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Select one of the following projects or scroll down to the newest posts.


a raspberry pi home robot

>> visit robert project page

Cobra robot

industry robot projects and restoration

>> see all cobra roboto posts


a holographic desktop assistant

>> visit the holoGaito project page


a GO game playing robot ... using a raspberry pi, opencv and gnugo

>> visit the iGoBot project page

Decisions, Artificial Intelligence and Finite State Machines in Unity3D

After programming my first AI approach for the traffic system I've noticed that the reasons for the decisions of the vehicle are a little bit difficult to observe.

But for the future game I expect far more complex decision systems. So I needed a better debuggable solution than coding in normal C# methods.

After researching some hours I thought that “finite state machines” (FSM) could be a possible approach.

If found some implementations of FSM for Unity3D which were inspiring but not exactly what I needed:

So I decided to write my own finite state machine. It looks like this:

My FSM works by creating an instance of a state object for every available state.
Transitions from this state to the next state are attached to the state.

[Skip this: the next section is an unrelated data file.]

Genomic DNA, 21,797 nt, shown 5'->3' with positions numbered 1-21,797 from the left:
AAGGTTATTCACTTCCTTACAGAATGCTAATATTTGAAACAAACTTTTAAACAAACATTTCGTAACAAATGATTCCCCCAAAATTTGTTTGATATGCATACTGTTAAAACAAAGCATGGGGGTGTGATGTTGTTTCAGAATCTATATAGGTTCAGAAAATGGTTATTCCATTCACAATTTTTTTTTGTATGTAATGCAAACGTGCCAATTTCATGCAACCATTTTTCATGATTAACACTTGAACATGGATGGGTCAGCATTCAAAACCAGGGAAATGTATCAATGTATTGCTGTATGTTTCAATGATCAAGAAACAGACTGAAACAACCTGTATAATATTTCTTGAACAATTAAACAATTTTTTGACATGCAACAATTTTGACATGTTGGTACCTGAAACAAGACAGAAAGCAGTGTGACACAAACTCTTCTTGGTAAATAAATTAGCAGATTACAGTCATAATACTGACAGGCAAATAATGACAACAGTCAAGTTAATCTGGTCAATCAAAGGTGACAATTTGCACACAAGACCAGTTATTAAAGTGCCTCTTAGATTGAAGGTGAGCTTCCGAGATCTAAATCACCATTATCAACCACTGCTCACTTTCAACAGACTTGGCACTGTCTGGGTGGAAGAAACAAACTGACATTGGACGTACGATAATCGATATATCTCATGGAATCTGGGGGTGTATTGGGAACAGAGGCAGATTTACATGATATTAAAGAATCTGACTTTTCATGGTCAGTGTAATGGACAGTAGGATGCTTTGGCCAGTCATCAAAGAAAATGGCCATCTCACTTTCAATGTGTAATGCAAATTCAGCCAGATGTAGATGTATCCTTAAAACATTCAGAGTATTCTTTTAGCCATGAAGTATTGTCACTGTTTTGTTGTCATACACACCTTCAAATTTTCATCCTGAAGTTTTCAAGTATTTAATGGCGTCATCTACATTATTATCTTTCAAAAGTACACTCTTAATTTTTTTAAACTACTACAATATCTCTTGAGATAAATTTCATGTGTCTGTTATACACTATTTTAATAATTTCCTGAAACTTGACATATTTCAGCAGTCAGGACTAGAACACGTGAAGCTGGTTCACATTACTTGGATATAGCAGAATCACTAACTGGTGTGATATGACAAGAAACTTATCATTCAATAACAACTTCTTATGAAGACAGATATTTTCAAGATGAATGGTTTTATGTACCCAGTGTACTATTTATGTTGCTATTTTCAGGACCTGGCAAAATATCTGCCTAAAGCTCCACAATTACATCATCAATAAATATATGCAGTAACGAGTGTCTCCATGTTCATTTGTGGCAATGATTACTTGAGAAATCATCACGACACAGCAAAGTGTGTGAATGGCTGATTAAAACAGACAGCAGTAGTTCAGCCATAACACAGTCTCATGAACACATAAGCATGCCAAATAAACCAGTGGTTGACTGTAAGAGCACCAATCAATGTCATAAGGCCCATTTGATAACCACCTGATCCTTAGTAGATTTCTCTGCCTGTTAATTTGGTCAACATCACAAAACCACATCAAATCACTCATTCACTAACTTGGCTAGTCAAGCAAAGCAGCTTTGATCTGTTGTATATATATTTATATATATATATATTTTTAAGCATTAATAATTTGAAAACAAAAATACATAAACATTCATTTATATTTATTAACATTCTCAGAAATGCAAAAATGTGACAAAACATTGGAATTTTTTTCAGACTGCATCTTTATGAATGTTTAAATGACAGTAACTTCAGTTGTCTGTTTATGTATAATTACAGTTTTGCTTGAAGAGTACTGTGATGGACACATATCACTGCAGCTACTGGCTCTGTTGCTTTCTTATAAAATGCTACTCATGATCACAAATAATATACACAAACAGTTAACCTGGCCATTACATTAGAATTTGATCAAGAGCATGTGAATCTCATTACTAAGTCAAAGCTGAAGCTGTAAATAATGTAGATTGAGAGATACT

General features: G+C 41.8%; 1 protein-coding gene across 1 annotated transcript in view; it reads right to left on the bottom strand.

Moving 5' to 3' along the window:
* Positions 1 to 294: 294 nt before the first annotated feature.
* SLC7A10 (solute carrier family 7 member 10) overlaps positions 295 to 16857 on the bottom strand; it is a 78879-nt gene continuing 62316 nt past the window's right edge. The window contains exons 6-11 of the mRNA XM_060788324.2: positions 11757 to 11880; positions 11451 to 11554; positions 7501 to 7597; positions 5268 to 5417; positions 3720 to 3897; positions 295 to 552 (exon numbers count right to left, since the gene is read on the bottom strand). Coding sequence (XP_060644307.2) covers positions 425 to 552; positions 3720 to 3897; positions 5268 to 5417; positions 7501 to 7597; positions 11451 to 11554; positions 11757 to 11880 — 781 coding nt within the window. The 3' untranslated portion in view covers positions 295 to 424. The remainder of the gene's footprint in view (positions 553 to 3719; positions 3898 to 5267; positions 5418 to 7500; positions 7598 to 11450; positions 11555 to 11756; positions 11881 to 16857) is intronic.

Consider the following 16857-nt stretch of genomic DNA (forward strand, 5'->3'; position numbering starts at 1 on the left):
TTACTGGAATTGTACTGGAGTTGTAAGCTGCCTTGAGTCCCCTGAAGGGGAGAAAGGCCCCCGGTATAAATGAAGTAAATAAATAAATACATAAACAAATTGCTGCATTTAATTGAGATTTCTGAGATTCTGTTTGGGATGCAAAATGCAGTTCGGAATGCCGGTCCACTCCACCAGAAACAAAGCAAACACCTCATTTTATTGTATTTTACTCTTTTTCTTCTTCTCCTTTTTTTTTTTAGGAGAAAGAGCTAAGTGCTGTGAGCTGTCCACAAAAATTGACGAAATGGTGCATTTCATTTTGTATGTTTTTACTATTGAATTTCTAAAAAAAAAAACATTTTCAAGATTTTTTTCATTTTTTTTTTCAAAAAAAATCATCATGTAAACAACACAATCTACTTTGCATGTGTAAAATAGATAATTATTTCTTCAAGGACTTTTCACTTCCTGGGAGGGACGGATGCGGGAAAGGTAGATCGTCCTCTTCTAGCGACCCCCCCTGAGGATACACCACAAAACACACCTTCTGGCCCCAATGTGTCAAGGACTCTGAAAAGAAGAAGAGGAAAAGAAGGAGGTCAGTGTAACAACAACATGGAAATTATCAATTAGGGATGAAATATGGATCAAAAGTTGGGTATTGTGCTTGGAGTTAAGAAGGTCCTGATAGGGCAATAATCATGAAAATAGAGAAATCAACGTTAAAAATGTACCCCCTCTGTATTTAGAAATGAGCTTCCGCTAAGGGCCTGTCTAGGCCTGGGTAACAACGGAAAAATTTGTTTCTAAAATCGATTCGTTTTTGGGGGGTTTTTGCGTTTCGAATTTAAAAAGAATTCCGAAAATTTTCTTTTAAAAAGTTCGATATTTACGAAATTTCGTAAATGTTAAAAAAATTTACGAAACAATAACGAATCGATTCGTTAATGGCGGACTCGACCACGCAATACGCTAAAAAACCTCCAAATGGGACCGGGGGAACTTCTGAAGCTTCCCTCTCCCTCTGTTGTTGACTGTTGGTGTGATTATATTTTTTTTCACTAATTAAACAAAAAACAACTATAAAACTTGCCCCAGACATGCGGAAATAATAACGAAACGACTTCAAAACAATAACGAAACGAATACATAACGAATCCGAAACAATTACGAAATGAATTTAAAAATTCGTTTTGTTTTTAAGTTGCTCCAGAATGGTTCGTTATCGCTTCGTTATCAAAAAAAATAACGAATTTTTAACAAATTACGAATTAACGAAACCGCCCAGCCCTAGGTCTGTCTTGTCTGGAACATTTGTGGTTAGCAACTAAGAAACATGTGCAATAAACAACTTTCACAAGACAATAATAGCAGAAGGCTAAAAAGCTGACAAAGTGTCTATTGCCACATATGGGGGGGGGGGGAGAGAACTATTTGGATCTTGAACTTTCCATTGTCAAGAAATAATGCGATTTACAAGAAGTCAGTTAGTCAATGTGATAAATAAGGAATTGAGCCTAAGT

For example:
The vehicle should follow another vehicle when touching it´s back bumper bar.
In this case the vehicle is running in the state “stateDrivingOnOthersBackBumperBar”.

As soon as no more touching the back bumper bar the state should be exited and the state “DrivingForward” should be entered.
So a transition “transitionNoMoreBackColliderTouched” has to be attached to the state. 

In code this looks like this:

// Create a new state for driving on others vehicle bumper bar
 stateDrivingOnOthersBackBumperBar = new StateDrivingOnOthersBackBumperBar(this); // Define the reason to activate to transition to change to state "DrivingForward" FsmTransition.IsFulfilled noMorebackColliderHit =
() => !this.MyPhysics.GetColliders<VehicleBackCollider>().Any();
// Define "back-collider-ended-touching" transition
 transitionNoMoreBackColliderTouched =
new FsmTransition(noMorebackColliderHit, MyFsmStates.DrivingForward) { Order = 1, Name = "no more touching others back-bumper-bar", };
// add Is-no-more-touching-back-collider transition stateDrivingOnOthersBackBumperBar.AddTransition(transitionNoMoreBackColliderTouched);

Ok, now it works in a different way than before. But it still cannot be better observed.

So the next thing I needed was a visual representation of what the finite state machine is “thinking”.

I wrote a Unity3D editor window to display this via a force-directed graph drawing:


See the complete FSM in action: